Indigenous Sky Song Drone Spectacular
Novatech designs ‘invisible’ L-Acoustics Syva for Adelaide Fringe.
Adelaide Fringe festival’s Sky Song was the world’s first feature-length drone art display, and it took place throughout the month of March on the rolling hills and plains surrounding a winery in McLaren Vale, South Australia. The multi-media experiential show featured music and stories from Australia’s First Nations indigenous people, told with the aid of stunning visual effects against the night sky. This epic visual spectacle was created through a collaboration between the producers of the Adelaide Fringe and partners providing technical, artistic, and hospitality support and was backed by the Australian government’s RISE Fund initiative and the South Australian Tourism Commission.
A 72-metre-wide holographic screen showed visual projections of First Nations stories, with the UK company, Celestial operating drones in the sky for a visual extension. Each of the drones possessed an individual LED light and were all programmed digitally to complement further the unique dot art style of the indigenous people of Australia. The show’s soundtrack was a mix of speech, poetry, and music, which were the first elements produced in the initial pre-production phase. All visual elements were then designed to match, and the collaborative teams knew the importance of a sound system that could reproduce clarity of speech as well as provide sufficient power for music soundtracks such as the bottom-end heavy finale track by Aboriginal Australian electronic music artiste Electric Fields.
As official production partners for the Adelaide Fringe, L-Acoustics Certified Rental Partner Novatech was tasked with deploying a system for the show’s 100-metre-wide by 80-metre-deep open grass audience area, in which six thousand attendees could come with their own picnics and seating to enjoy the visual spectacle. The primary challenge for the team at Novatech was to design a system that would cover this vast audience area without obstructing any of the visual elements. With the ground-based holographic screen measuring a massive 15 metres tall, stacked, or flown speaker arrays were not an option.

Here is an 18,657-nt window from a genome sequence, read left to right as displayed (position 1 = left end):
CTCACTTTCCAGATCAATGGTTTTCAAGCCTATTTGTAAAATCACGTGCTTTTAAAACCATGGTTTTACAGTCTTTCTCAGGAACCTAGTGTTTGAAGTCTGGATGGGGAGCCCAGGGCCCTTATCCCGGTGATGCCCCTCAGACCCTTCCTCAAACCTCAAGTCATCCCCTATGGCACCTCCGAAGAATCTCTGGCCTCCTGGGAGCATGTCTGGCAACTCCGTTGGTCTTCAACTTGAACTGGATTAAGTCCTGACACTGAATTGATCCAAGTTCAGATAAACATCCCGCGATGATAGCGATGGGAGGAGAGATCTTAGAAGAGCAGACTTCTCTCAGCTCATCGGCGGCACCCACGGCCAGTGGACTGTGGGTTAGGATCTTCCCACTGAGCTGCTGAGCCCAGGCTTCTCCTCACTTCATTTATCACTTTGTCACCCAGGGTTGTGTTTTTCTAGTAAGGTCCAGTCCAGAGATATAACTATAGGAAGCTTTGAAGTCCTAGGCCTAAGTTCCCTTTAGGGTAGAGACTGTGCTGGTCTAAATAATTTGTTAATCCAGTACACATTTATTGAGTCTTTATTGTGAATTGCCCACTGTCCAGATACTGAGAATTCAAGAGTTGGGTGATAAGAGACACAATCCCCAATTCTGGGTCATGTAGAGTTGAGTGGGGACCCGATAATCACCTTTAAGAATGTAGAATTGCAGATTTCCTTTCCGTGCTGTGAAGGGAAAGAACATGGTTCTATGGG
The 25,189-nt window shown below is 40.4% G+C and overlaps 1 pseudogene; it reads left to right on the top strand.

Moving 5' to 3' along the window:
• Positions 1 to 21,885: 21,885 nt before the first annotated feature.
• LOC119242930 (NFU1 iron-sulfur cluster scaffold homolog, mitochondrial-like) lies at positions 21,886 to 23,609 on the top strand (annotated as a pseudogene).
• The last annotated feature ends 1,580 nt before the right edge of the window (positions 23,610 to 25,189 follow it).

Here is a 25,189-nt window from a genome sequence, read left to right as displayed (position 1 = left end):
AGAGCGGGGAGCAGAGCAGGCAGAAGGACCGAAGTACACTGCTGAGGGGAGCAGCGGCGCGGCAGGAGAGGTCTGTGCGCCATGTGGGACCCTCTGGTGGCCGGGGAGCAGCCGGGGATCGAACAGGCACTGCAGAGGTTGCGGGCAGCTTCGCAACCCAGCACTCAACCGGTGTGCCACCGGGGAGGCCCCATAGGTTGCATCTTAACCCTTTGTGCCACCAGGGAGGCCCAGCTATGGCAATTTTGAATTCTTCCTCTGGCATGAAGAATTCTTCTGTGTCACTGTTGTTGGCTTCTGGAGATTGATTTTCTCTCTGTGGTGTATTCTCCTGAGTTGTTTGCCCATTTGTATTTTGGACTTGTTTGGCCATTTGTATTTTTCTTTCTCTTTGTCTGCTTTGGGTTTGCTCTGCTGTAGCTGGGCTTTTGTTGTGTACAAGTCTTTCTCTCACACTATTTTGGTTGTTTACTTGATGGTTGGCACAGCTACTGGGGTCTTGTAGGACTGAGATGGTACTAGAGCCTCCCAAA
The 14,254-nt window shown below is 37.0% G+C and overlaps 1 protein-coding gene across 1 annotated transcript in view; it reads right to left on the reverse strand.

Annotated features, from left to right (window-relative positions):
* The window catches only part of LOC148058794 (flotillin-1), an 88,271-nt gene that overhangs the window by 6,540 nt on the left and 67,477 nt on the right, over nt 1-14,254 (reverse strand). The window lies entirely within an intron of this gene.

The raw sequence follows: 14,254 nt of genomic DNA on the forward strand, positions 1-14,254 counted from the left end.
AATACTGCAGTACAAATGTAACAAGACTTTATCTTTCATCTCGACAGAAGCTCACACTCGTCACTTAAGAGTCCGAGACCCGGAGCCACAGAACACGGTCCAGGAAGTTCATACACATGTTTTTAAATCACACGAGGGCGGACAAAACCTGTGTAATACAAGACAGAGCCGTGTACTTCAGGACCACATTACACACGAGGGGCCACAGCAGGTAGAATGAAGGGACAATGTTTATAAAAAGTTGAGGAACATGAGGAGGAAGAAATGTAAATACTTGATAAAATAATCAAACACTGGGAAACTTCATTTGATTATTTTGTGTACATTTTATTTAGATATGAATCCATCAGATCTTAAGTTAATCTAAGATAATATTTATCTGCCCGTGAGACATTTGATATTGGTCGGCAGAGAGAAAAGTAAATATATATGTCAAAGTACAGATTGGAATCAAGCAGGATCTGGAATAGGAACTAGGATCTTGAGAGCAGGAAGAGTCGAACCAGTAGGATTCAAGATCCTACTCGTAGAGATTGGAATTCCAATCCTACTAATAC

“With this project’s unique challenges, Syva was the logical choice. We needed even coverage, exceptional quality, and the lowest possible visual impact to ensure clean sightlines. Syva’s wide dispersion angle also allowed us to have fewer delays to cover the width of the site,” explains Michael Roberts, Account Project Manager at Novatech. Before presenting it to Sky Song’s production design team, the Novatech team, an all-L-Acoustics supplier, worked on a system design internally using Soundvision 3D mapping software. Roberts reveals, “I think they were expecting us to propose a much larger system with more elements, so our design was initially met with considerable scepticism. However, I was confident with Syva and our calculations in Soundvision.”
Novatech also used Soundvision to plan out the best spacing and height of the delay system and ensure that people sitting right underneath the delays received appropriate sound levels. The deployment consisted of five sets of Syva and Syva Low sitting atop an SB28 subwoofer across the front of the audience area. Two delay lines consisted of three positions of a single Syva rigged on Novatech’s custom mounting stands, placing the top of each Syva about 3-metres high. The overall system was driven by L-Acoustics LA4 and LA8 amplified controllers. Novatech’s sound technician Marco Rab aligned and tuned the system.
The decision to replace a Syva Sub with L-Acoustics SB28 proved to work amazingly well, achieving a powerful low-end for the dynamic music segments of the show. Moreover, the expectations of both clients, Celestial and Adelaide Fringe, were met and well surpassed. “There was a sense of excitement across the collaborative production teams on whether Novatech could deliver a system with minimal impact to the ground-based projection. Fast forward to the first dress rehearsal — everyone was impressed with the system’s quality of sound and even coverage,” Roberts adds.
“I was personally ecstatic with the results,” Roberts concludes. “The clients’ expectation was a world-class, high-quality sound experience, and we absolutely provided that. The system had headroom to spare, the coverage was spot on, and the visual impact to the audience was kept to a minimum with the low-profile design of Syva. Everyone involved in the production had a great experience, and we received plenty of positive comments about the sound system from attendees.”